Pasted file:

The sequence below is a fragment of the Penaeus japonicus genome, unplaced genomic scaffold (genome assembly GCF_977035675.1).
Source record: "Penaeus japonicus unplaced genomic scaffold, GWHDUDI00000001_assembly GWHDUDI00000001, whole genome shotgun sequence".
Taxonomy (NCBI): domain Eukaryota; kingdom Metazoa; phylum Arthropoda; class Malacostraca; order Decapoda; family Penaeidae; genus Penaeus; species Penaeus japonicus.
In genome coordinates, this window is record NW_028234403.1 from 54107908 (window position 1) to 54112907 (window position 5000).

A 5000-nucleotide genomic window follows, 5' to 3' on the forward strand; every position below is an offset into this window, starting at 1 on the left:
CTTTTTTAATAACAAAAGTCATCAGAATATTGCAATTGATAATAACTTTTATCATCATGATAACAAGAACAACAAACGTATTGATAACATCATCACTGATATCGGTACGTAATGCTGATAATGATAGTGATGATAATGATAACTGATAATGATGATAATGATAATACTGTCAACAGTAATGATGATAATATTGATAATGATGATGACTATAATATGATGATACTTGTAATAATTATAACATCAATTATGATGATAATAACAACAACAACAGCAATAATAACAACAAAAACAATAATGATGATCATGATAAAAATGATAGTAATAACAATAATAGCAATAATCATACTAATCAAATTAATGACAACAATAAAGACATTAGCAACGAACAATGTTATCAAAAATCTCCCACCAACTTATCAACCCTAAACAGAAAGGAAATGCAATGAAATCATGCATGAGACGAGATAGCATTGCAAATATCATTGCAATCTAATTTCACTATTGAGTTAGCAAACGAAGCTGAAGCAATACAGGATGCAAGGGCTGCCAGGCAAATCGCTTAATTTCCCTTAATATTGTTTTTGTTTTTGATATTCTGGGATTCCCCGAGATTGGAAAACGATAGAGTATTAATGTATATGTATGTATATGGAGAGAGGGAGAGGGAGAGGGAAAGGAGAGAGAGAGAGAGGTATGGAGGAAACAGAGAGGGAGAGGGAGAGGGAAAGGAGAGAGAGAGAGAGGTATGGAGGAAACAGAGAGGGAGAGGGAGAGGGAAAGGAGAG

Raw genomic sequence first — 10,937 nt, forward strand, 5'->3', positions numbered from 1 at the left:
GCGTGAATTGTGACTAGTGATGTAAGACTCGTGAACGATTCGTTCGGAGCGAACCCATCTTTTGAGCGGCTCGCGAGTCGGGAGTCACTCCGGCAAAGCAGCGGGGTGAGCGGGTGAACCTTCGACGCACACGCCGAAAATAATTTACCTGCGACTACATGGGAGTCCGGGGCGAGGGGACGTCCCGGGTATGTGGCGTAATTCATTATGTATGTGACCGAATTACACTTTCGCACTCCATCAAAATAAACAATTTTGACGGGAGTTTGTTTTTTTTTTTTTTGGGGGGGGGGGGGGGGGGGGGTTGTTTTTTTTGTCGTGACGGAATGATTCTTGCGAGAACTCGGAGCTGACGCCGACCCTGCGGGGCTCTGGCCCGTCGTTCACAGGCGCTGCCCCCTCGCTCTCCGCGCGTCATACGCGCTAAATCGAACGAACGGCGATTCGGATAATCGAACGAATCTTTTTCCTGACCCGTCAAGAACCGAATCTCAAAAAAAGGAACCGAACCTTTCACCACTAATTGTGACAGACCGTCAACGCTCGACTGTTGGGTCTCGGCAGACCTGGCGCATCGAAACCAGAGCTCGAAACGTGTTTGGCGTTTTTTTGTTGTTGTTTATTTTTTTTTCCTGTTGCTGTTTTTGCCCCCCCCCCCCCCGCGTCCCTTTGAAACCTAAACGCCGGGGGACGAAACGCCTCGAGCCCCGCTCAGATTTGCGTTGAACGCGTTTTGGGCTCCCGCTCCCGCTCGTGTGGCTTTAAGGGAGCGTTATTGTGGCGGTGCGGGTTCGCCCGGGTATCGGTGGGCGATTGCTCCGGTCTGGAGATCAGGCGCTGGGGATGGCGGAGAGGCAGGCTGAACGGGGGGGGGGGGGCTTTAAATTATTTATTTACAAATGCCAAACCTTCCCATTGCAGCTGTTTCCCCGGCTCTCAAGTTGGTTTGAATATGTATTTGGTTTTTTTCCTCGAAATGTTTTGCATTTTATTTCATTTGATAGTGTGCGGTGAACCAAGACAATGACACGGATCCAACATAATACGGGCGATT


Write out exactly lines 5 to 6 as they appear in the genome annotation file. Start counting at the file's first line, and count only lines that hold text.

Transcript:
A 5000-nucleotide genomic window follows, 5' to 3' on the forward strand; every position below is an offset into this window, starting at 1 on the left:
CTTTTTTAATAACAAAAGTCATCAGAATATTGCAATTGATAATAACTTTTATCATCATGATAACAAGAACAACAAACGTATTGATAACATCATCACTGATATCGGTACGTAATGCTGATAATGATAGTGATGATAATGATAACTGATAATGATGATAATGATAATACTGTCAACAGTAATGATGATAATATTGATAATGATGATGACTATAATATGATGATACTTGTAATAATTATAACATCAATTATGATGATAATAACAACAACAACAGCAATAATAACAACAAAAACAATAATGATGATCATGATAAAAATGATAGTAATAACAATAATAGCAATAATCATACTAATCAAATTAATGACAACAATAAAGACATTAGCAACGAACAATGTTATCAAAAATCTCCCACCAACTTATCAACCCTAAACAGAAAGGAAATGCAATGAAATCATGCATGAGACGAGATAGCATTGCAAATATCATTGCAATCTAATTTCACTATTGAGTTAGCAAACGAAGCTGAAGCAATACAGGATGCAAGGGCTGCCAGGCAAATCGCTTAATTTCCCTTAATATTGTTTTTGTTTTTGATATTCTGGGATTCCCCGAGATTGGAAAACGATAGAGTATTAATGTATATGTATGTATATGGAGAGAGGGAGAGGGAGAGGGAAAGGAGAGAGAGAGAGAGGTATGGAGGAAACAGAGAGGGAGAGGGAGAGGGAAAGGAGAGAGAGAGAGAGGTATGGAGGAAACAGAGAGGGAGAGGGAGAGGGAAAGGAGAG